Average annual spending of Egyptian families rose 11.1 per cent between 2004 and 2009, according to new data from the Central Agency for Public Mobilization and Statistics (CAPMAS).
Figures released by the institute on Saturday to mark the International Day of the Family show the average Egyptian family spent LE11,235 in the 2004-2005 financial year and LE12,487 in 2008-2009. Prices were adjusted to reflect inflation.
The proportion Egyptian households spent on food and drink fell from 44.5 per cent to 37 per cent in the same period, balanced by an increase in spending on housing and related items, healthcare, transport and communications.
CAPMAS also noted a small, recent dip in the part of Egypt's population under 15 years of age, from 31.5 per cent in 2009 to 31.2 in 2010. Meanwhile the proportion of working age -- between 15 and 59 years old -- grew from 62 to 62.1 per cent in the same period.
The proportion of Egyptians over the age of 60 also rose, from 6.3 per cent of the population in 2009 to 6.7 per cent in 2010, although CAPMAS also noted a decline in the age dependency ratio, from 56 per cent in 2006 to 54.8 per cent in 2010.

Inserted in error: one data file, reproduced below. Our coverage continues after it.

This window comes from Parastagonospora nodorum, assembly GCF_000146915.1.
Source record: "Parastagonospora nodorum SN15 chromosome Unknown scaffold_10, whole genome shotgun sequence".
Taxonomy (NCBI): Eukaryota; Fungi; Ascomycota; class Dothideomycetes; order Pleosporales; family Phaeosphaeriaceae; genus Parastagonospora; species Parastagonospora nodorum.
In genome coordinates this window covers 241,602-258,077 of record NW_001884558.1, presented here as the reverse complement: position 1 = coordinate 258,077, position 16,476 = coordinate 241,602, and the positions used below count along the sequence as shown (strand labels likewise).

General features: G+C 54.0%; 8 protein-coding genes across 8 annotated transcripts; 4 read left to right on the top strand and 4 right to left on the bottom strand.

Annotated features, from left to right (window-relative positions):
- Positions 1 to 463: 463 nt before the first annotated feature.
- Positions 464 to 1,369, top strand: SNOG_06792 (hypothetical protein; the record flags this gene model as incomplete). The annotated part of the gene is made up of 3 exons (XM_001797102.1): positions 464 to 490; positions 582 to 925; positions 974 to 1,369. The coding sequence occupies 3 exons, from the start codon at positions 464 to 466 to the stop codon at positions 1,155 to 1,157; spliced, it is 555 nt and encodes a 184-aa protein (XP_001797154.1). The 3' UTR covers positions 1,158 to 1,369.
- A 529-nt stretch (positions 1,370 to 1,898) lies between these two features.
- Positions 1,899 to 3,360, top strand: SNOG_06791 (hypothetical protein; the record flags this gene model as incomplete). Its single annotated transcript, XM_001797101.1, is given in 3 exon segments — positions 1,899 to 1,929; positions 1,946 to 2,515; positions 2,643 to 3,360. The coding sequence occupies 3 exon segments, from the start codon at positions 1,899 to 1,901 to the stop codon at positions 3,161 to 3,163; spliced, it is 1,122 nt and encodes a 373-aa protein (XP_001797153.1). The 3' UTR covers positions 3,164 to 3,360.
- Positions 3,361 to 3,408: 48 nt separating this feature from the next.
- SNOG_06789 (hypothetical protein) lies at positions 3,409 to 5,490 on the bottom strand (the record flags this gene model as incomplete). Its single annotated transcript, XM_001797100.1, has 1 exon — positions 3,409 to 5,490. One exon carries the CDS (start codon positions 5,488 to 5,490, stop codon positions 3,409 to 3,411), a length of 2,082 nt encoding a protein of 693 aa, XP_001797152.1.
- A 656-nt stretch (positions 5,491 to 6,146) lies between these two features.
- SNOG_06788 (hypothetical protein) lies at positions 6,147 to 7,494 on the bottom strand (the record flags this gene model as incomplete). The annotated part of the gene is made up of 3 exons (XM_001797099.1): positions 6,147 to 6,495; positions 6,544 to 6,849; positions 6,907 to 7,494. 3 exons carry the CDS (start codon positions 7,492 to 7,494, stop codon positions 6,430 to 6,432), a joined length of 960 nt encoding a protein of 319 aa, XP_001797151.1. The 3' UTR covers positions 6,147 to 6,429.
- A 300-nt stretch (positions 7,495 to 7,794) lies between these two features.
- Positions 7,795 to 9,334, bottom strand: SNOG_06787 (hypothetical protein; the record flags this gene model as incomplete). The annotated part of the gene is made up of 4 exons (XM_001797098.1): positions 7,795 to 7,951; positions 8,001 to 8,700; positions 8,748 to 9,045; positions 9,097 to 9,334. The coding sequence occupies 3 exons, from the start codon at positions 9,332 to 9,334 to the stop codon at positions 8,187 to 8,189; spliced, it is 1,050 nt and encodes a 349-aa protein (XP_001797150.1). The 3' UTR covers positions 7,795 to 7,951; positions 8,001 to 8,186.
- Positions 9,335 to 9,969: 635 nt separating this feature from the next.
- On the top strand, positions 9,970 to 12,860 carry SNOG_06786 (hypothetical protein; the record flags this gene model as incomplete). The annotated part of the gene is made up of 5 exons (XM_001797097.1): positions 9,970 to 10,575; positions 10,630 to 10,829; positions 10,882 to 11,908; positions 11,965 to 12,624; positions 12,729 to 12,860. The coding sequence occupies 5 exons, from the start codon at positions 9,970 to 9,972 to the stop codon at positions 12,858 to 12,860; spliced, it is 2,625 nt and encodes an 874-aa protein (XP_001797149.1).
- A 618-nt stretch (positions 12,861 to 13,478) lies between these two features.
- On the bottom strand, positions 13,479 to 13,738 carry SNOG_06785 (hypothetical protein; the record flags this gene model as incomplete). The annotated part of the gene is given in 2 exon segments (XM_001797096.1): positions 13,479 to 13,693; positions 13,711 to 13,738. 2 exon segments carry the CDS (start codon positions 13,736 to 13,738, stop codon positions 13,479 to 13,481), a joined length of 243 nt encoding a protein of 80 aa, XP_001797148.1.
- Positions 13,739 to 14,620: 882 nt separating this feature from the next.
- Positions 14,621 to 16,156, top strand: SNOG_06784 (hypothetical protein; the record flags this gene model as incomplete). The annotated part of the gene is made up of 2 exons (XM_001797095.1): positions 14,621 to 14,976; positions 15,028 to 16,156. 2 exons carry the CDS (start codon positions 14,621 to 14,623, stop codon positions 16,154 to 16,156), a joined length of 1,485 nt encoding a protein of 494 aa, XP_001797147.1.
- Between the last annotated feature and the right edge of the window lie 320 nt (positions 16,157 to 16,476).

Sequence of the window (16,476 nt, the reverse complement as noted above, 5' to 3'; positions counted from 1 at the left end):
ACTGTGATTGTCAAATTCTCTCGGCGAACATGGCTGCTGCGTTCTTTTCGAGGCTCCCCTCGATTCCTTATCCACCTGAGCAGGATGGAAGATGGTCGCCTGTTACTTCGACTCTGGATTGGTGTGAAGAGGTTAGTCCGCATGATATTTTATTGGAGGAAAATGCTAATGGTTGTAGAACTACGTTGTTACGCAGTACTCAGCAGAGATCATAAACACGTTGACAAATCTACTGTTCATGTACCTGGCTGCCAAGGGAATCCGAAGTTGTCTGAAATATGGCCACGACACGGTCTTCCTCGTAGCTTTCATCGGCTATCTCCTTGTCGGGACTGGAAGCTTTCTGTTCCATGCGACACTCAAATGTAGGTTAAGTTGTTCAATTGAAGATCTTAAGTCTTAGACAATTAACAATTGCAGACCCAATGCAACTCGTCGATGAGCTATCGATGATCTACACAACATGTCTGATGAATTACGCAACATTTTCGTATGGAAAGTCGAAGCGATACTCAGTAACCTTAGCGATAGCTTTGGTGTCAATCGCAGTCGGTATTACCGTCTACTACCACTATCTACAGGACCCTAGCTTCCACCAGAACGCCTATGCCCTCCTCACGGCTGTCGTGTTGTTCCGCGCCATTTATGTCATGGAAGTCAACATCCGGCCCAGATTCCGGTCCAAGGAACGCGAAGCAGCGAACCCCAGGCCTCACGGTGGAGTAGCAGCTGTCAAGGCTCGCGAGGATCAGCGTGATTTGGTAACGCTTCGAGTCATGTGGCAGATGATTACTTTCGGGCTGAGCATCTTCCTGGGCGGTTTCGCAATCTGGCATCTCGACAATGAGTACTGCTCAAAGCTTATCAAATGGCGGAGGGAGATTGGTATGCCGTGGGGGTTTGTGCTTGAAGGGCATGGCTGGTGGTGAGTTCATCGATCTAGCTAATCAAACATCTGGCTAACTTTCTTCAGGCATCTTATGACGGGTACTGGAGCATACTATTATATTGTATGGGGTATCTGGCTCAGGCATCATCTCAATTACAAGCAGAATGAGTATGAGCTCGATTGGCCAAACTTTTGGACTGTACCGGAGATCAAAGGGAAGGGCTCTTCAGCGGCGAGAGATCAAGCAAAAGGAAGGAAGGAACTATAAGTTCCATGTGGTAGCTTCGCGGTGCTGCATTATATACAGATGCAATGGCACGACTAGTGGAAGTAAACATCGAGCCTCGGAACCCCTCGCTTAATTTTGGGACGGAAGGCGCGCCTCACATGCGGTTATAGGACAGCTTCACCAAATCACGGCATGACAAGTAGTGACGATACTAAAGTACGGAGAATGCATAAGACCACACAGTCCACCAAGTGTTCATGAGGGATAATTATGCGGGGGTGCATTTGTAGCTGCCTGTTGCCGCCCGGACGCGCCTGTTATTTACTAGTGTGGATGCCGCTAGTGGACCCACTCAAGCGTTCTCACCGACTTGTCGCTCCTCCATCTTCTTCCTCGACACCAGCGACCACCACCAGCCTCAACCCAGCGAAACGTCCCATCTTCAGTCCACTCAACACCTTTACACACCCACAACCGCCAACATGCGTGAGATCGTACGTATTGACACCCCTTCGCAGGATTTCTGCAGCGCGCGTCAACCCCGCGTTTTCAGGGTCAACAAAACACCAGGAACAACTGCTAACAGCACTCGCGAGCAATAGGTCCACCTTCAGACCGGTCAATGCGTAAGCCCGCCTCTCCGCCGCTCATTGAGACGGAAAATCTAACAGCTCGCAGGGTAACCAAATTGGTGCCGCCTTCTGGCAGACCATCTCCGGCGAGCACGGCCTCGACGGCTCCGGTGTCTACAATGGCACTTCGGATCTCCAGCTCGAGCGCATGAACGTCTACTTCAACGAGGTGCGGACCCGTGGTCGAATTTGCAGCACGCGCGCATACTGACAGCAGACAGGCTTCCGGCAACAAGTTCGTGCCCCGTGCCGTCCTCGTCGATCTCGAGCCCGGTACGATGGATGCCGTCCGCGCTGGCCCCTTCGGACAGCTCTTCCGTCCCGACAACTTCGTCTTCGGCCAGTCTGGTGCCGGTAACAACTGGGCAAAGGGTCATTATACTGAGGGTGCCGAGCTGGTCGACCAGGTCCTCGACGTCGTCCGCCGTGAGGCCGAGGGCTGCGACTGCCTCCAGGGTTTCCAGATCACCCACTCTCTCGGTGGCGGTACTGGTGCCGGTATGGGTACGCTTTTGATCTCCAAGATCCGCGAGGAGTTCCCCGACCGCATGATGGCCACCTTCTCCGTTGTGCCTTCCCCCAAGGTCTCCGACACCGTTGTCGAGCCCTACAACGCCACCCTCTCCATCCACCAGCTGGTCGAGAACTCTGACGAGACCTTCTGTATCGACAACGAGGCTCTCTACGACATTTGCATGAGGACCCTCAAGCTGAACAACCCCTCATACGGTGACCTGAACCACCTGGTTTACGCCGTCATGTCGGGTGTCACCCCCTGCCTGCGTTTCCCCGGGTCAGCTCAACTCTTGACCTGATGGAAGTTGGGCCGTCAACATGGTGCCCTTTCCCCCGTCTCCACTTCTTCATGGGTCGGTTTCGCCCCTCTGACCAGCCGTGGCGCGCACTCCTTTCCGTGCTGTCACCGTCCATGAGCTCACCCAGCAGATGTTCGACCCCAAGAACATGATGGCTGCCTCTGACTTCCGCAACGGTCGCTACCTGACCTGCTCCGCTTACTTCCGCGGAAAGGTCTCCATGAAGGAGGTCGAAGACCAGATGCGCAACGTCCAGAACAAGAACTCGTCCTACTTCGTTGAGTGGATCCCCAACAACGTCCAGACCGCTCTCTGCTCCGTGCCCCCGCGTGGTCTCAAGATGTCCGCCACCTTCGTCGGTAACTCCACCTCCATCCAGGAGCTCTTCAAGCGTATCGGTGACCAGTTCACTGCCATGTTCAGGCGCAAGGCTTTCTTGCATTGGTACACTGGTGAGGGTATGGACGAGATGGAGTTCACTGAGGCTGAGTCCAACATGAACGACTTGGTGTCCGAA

Men remain the major earners in most Egyptian families -- 83.4 per cent, against the 16.6 per cent of families who have a woman as their main breadwinner.
The rate of marriage showed a small rise from 8.8 per thousand in 2008 to 9.9 per thousand in 2009, with participation in the labour force at 75 per cent among men and 23.2 per cent among women.
The General Assembly of the United Nations passed a decree in 1993 making 15 May the International Day of the Family as part of a drive urging all countries to raise living standards to meet development goals.